"grief, guilt and a ghost"
by Michael Gray for remotegoat on 04/11/18

The supernatural is something of a sideline for Alan Ayckbourn, noted chiefly for his comedies of suburban manners.
Forensic examination reveals his fingerprints on this piece – the character Joe shares some unpleasant traits with Uncle Harvey in Season’s Greetings – but few of us would identify the playwright in a blind staging.
The story is a chilling study of grief and guilt, played out in real time in a simulacrum of Julia’s student bedsit, preserved in her memory. It’s twelve years since she took her life in this very room. Joe, her widowed father, still cannot come to terms with her death, seeking explanations and closure. Invited to join him in the “Julia Lukin Music Centre” are Andy, her sometime boyfriend, and Ken, a mortuary attendant and self-styled psychic. The three men are counterbalanced by three unseen women: Joe’s late wife Dolly, Andy’s wife Kay, and Julia herself, musical prodigy, pianist and composer of three quartets, an unfinished symphony and, reflecting her Yorkshire roots, the Ridings Suite.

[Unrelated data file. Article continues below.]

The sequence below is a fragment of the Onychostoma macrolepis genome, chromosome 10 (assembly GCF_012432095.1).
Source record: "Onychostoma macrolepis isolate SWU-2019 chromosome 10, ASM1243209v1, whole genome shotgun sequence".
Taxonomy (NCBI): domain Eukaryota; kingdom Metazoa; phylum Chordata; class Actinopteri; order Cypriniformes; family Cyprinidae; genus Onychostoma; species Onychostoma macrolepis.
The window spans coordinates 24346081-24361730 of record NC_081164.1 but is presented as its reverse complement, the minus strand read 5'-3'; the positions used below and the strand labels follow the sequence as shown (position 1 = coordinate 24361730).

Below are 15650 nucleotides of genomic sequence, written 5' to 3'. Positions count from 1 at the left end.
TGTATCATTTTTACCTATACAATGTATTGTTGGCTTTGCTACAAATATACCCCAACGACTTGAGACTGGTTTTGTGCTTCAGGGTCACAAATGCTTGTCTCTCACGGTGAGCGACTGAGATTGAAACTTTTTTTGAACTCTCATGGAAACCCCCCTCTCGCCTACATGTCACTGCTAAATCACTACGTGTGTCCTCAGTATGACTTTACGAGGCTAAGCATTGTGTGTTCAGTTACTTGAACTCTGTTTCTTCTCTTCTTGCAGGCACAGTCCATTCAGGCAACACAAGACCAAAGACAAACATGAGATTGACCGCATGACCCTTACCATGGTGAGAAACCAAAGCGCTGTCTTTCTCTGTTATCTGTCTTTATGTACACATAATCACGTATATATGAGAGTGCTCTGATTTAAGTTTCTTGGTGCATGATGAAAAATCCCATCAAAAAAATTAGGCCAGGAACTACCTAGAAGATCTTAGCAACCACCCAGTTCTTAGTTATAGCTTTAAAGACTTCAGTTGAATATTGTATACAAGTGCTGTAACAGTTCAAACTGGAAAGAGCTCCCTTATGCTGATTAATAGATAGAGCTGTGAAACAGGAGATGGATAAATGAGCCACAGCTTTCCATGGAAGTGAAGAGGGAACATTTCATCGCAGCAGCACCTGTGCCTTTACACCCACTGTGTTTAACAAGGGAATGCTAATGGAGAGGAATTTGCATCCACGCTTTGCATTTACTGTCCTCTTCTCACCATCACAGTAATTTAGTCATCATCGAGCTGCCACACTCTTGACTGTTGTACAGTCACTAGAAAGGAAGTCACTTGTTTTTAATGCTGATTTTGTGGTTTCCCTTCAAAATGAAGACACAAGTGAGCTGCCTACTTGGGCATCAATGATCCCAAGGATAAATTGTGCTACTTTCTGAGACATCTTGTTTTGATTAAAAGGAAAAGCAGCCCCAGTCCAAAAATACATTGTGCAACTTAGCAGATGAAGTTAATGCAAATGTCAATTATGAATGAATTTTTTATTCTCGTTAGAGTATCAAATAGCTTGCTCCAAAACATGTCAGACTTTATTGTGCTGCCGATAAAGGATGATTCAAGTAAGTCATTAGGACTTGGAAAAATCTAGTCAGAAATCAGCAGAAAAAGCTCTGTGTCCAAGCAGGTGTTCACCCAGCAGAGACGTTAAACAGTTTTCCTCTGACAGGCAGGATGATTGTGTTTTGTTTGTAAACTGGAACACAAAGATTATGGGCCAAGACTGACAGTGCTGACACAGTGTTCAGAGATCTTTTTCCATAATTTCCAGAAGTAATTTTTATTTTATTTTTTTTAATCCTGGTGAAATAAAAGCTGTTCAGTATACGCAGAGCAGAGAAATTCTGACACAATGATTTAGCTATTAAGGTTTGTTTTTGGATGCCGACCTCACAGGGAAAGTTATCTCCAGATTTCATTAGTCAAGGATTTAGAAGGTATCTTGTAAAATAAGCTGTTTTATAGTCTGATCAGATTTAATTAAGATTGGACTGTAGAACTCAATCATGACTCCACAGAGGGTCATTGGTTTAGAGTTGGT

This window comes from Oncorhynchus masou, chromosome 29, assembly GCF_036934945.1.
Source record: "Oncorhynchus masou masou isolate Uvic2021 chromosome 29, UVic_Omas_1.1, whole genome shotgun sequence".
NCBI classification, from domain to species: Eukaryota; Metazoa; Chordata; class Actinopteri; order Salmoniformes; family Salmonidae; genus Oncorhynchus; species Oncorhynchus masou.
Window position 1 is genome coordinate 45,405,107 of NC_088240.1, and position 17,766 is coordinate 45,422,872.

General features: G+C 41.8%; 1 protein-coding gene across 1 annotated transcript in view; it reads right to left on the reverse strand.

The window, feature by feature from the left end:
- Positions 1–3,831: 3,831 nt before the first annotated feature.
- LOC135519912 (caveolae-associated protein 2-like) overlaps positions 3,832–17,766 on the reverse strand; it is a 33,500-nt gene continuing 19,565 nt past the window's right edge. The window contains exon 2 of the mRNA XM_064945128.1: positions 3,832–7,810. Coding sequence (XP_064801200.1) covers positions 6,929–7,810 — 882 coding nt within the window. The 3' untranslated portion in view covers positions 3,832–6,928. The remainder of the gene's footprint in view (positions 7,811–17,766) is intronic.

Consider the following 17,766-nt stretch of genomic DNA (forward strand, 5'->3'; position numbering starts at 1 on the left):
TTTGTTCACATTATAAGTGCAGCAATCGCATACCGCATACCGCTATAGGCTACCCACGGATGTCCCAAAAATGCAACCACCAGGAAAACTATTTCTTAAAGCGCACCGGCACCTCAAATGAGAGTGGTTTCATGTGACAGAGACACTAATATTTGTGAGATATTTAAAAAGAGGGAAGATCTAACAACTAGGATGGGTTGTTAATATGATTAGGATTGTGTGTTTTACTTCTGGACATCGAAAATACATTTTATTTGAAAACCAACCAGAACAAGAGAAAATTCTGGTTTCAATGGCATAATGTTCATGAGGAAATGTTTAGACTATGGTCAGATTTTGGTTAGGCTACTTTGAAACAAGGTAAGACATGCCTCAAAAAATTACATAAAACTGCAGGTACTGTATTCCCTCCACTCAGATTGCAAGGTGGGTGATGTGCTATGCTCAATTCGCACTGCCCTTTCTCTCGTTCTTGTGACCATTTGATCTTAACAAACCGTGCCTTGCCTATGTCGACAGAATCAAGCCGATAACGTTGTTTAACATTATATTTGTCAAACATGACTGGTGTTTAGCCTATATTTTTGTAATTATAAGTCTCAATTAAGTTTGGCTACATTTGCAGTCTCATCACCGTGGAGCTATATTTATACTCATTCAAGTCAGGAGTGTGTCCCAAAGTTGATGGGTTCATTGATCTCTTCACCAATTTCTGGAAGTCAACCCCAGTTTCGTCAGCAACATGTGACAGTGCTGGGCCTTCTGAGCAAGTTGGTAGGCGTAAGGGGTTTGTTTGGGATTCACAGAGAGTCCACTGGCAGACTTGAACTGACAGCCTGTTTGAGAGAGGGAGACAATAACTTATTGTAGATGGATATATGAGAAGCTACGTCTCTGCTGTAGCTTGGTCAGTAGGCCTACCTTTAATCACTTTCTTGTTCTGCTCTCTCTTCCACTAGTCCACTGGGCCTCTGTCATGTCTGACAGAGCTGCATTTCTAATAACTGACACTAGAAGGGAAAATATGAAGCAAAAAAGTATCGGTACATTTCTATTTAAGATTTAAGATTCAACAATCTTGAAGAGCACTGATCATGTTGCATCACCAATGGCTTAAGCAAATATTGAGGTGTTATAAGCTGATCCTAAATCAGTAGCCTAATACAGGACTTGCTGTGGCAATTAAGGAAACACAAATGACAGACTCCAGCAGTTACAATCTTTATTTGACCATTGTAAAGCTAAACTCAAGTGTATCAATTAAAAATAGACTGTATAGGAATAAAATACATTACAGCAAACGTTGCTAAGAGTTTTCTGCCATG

The three actors bring out the complexities of their characters, as more and more is revealed of their close ties to Julia. Sam Cox is Joe: clearly damaged by the loss of his talented daughter, and now his wife, he is a a bluff, assertive presence, afraid of seeming “over-sentimental”. Andy [convincingly done in a minor key by Matthew Spencer] only reveals the truth of his relationship with his fellow student late in the piece. Reluctant at first, he gives a moving account of their last encounter and its tragic aftermath. Clive Llewellyn’s Ken, too, gradually confesses his role in Julia’s life in the student house, as his character changes from charlatan to confidant.
Jess Curtis’s design captures the bizarre shrine/museum/bedsit in a letter-box stage, with a huge photograph of Little Miss Mozart – aged around six, I’d guess – dominating the corridor outside the room.
The drama does not entirely avoid cliché – the chill in the room, the lights dipping, the ominous footsteps – and it sometimes seems wordy and static.
Haunting Julia never had a West End run, though it remains popular with community groups and did enjoy a national tour a few years ago. But, even with its devastating dénouement, this solid revival, directed by Lucy Pitman-Wallace, does little to persuade us that this is an unjustly neglected masterpiece from the nation’s favourite living playwright.

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